What can prospective librarians be doing right now to prepare themselves for a career in this field?

Be seen! And let people know who you are, what you’re about, and what you want. As soon as I knew I wanted to be a librarian, I started volunteering for a public library. I would talk to the librarians, ask questions, and let them know what I was interested in. In library school, I immediately joined the state association and attended the events. One turning point was when I volunteered for registration at a conference, and the administrative assistant for the association, who knew everyone, introduced me to everyone. I also interned a lot. These things are what helped me get my job right after I graduated.

What suggestions do you have to help other librarians make sure that their library is open and accessible to everyone?

Ask. I think it’s easy for us to assume what our community wants and to only focus on those that are in the space already. I have been doing a lot of thinking and strategizing about how we (I) can and should spend much more time in spaces outside of the library building in order to learn what folks need from us. I’m also cognizant that I don’t want to solely take from the community (i.e. going in their space and asking a lot of questions then leaving and not following up). Along with asking, librarians should research and read. As a Black woman who has chosen to work in education, I struggle a lot with education vs. self-preservation. I and many underrepresented folks don’t want others to force us to educate them about our experience. When asked a question, we are being forced in the moment of that person’s choosing to be vulnerable and give. An alternative, for all of us, is to do the research on the topic and seek out the information that folks have already shared on it. They were able to choose when and how to share, and we can all visit that information and come into conversations with other folks already having done that work.

How well do you see libraries responding to the current political climate? What could they do better?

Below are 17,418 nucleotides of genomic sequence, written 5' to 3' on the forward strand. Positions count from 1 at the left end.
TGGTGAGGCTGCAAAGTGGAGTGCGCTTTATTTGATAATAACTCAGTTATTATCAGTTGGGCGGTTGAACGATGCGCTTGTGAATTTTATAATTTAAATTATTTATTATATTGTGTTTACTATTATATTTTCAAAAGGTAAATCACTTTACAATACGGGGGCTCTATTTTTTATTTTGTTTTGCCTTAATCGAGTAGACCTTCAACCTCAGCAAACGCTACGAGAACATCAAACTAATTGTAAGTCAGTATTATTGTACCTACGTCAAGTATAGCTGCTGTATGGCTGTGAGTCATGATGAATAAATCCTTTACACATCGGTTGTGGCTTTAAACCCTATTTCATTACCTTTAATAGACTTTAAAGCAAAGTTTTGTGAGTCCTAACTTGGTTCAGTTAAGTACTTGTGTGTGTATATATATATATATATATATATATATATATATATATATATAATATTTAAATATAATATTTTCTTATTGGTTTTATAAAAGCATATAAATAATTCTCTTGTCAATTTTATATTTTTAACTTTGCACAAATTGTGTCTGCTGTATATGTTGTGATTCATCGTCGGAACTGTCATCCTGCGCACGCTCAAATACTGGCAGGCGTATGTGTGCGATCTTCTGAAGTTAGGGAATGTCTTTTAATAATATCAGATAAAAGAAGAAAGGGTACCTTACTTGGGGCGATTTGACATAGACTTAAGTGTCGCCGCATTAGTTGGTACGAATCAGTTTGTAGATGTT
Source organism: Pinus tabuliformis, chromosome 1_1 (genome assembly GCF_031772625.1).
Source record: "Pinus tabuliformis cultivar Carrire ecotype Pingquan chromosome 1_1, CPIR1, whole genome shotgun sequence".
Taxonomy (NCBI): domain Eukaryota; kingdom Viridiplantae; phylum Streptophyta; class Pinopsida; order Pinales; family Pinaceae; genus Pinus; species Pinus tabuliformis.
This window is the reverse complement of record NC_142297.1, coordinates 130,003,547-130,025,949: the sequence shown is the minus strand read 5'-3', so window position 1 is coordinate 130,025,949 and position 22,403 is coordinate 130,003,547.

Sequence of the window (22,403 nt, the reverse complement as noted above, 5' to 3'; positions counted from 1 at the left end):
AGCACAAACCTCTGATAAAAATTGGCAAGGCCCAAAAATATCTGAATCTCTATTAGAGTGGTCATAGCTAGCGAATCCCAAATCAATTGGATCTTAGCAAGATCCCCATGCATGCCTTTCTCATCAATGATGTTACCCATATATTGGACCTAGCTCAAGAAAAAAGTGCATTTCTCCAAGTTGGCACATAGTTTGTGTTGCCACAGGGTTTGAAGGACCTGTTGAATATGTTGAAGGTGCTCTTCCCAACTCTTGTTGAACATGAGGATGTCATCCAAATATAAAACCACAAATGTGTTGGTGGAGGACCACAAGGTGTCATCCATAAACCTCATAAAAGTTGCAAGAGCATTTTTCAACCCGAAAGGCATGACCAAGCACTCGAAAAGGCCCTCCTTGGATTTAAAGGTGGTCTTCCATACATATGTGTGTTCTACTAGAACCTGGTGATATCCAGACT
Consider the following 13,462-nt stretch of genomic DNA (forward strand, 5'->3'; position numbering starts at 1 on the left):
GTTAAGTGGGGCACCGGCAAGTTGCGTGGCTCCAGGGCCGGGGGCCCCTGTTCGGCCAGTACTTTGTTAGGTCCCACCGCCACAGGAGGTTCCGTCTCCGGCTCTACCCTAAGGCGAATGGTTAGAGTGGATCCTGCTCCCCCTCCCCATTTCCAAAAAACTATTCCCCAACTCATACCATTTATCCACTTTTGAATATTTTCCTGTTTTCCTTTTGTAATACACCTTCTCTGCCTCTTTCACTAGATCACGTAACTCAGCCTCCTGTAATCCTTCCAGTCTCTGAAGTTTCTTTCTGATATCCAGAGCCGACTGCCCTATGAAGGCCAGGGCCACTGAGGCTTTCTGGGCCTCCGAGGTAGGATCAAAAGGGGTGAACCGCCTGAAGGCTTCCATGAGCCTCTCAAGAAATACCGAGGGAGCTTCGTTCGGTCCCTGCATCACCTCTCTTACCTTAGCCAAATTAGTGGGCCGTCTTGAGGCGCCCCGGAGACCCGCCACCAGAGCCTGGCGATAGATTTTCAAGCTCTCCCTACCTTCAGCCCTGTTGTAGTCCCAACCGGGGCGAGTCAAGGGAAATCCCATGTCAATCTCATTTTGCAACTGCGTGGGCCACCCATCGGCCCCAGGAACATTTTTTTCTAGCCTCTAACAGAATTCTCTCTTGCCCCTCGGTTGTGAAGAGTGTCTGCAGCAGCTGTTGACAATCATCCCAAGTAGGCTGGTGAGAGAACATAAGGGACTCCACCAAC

My current interpretation of “responding to the current political climate” is libraries supporting the actions of others. Libraries, like the university as a whole, have many stakeholders and responsibilities, and the question is about who the primary stakeholder is and what weight we put on those responsibilities when other things are at stake.
I think there are some libraries that are doing amazing things with events and exhibits. My library is one of them. But I also think a lot more can be done. Libraries can appeal to our imperative of being a “third space” by being inclusive; creating a space where the community can express its sentiment, connect with each other, build coalitions; and by doing what a library does in providing information.

How do you think the field will change most dramatically in the next several years?

Many amazing people are already doing this, but I think on a larger scale, the academic library will not only have to contend with but also change the underlying systems and thinking that position folks in our field and profession as gatekeepers. With equity, diversity, and inclusion (EDI), open access initiatives, and social justice imperatives, we’re analyzing and rethinking what we do to be more community- and user-focused. I think, and hope, big changes are coming.

What’s been your most valuable experience at your employer so far, and why?

Meeting so many smart, amazing, and talented colleagues, at my employer and in the field in general. I am continually impressed by my fellow library peeps, both personally and professionally.

Do you have a blog/website?

I just created one!

Why did you choose to do this questionnaire?

I really like to share my experiences and mentor in the hopes that my roundabout journey and my mistakes will give the insight to help others achieve whatever they wish